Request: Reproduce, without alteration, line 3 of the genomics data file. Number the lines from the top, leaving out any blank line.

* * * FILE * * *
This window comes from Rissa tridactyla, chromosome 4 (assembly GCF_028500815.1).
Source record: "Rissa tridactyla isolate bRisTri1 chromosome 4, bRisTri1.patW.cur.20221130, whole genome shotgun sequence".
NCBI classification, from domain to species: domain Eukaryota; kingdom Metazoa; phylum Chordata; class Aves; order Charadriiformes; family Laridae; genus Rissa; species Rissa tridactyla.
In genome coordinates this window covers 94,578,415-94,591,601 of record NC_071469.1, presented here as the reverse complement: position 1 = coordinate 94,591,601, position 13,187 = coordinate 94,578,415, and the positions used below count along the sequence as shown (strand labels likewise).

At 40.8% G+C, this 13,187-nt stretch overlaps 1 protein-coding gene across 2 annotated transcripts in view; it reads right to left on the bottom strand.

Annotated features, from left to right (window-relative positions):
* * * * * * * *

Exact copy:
NCBI classification, from domain to species: domain Eukaryota; kingdom Metazoa; phylum Chordata; class Aves; order Charadriiformes; family Laridae; genus Rissa; species Rissa tridactyla.